Last month, we invited readers to share their response to a writing prompt inspired by Kathye Fetsko Petrie’s essay, “On Depression and the Drive to Write.” We asked readers to tell us how writing is a gift, a story in itself. Below is Zoe Reyes’ response.
She doesn’t literally climb the walls, but the expression isn’t far off. She climbs the couches, along the windowsills, over and under the tables. Her mouth turns canine: chewing the ends off pencils, the corners off books, holes in her clothes, and chunks out of plastic. Ribs and watermelon are good food during times like this, when my daughter’s anxiety starts to swell. Described like this, her behavior sounds animalistic, but its verbal component confirms her humanity. She cannot stop talking. Sound and story spew out of her mouth like water breaking through a dam.
It is challenging for my husband and me to love and care for this electric little person when she’s in this state. It’s like handling a live wire with slippery wet hands. With her body and mouth putting her in constant danger and our brains desperate for quiet, our patience wears thin. If we can pause, acknowledge what we’re witnessing, and discuss the anxiety we see, we can get our adult selves under control, we can breathe. But discussion rarely calms the storm for our little one.
Children don’t process through adult conversation; children process through play. Just as adults have different communication styles, children have different play styles. For my daughter, playing with toys inside is fun. Playing outside in the fresh air provides refreshed equilibrium to her turbulent interior. But these activities are not the languages she uses to digest the challenging moments of her life. They distract her, but only for so long. Then the tide begins to swell again. I know only one foolproof cure: writing.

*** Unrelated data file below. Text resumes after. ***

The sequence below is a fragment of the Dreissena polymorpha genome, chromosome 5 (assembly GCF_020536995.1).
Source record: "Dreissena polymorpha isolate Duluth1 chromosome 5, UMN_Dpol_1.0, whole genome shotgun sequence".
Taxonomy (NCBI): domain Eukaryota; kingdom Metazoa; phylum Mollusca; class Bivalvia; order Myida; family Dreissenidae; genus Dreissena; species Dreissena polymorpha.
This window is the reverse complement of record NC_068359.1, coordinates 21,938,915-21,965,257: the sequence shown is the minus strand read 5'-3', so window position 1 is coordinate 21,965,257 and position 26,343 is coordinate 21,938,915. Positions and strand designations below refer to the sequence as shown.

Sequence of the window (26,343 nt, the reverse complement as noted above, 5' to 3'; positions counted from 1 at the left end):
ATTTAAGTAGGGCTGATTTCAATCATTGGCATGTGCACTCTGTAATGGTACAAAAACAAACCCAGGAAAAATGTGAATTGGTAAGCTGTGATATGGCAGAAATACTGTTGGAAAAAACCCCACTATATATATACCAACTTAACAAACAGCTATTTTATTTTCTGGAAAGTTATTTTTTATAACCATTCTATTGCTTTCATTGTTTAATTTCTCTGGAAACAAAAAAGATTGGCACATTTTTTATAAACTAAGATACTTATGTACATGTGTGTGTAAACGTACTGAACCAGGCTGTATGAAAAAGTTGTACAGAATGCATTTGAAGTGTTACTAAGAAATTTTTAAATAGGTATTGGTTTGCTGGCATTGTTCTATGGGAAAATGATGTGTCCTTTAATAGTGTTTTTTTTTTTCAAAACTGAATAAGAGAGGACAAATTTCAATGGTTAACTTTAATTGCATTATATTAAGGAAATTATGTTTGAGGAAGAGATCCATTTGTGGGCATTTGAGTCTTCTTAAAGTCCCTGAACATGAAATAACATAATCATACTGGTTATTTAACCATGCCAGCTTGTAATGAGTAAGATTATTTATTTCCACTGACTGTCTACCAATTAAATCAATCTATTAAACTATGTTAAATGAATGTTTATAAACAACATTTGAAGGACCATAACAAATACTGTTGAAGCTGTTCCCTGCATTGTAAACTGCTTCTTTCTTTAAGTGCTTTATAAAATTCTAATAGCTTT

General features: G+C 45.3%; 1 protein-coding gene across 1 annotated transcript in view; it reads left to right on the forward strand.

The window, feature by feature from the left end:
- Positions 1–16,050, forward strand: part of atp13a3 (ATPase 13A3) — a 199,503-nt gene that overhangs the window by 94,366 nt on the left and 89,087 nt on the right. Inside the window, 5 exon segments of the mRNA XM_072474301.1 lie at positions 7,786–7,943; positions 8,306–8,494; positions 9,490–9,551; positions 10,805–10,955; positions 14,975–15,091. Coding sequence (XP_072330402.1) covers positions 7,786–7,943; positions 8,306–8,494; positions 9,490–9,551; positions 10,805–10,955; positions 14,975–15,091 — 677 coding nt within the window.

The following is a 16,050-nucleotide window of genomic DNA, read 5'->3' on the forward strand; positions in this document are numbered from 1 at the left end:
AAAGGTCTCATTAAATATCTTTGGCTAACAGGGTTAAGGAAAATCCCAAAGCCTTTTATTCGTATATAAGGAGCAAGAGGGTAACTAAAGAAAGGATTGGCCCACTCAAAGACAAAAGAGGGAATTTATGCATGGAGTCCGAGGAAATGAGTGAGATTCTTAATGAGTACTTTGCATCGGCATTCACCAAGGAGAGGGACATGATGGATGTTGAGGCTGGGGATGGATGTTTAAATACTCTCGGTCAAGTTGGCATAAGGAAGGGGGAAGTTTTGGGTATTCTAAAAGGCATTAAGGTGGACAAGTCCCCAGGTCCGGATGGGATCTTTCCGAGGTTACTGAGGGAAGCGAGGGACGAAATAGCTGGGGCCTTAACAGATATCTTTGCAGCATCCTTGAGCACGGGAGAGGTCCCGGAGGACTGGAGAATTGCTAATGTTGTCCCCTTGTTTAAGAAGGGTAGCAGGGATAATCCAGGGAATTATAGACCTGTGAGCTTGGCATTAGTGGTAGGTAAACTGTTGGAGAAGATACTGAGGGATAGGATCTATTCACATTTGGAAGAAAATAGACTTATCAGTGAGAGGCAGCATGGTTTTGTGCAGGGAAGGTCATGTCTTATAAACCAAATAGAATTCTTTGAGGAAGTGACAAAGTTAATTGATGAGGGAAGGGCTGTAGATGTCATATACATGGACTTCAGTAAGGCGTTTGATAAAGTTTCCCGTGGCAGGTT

I know that true writers have to write. They are people bursting at the seams with words to express on a page. So when my daughter grew old enough to tell her own stories, we started to write them down together. I noticed that when we did, she could finally breathe.
It turns out it is even harder to find time for a five year old to “write” than it is for myself, as it is dependent on my help, and therefore, dependent on both of our availabilities to focus. But I’ve learned that it is necessary. And so we find a way. We sit down together, we write, and she breathes. The desperation drains from her chatter. Her teeth lose their need to tear. Her body can be still. Her eyes come into focus. The live wire is grounded because now it is plugged in. When I can let her be who she was meant to be, we all function together like a well-oiled machine. We can live and breathe together as a family. I get to pause and witness. She gets to write. Together, we breathe deep.
Zoe Reyes seeks to find and catalyze life through her writing, photography, mothering, and community development work. With roots in Texas, and a decade long stay in California, she now lives in Maine with her husband and two children. She is the author of Grow In, and her essays have appeared in the Westmount Convergence and other places online.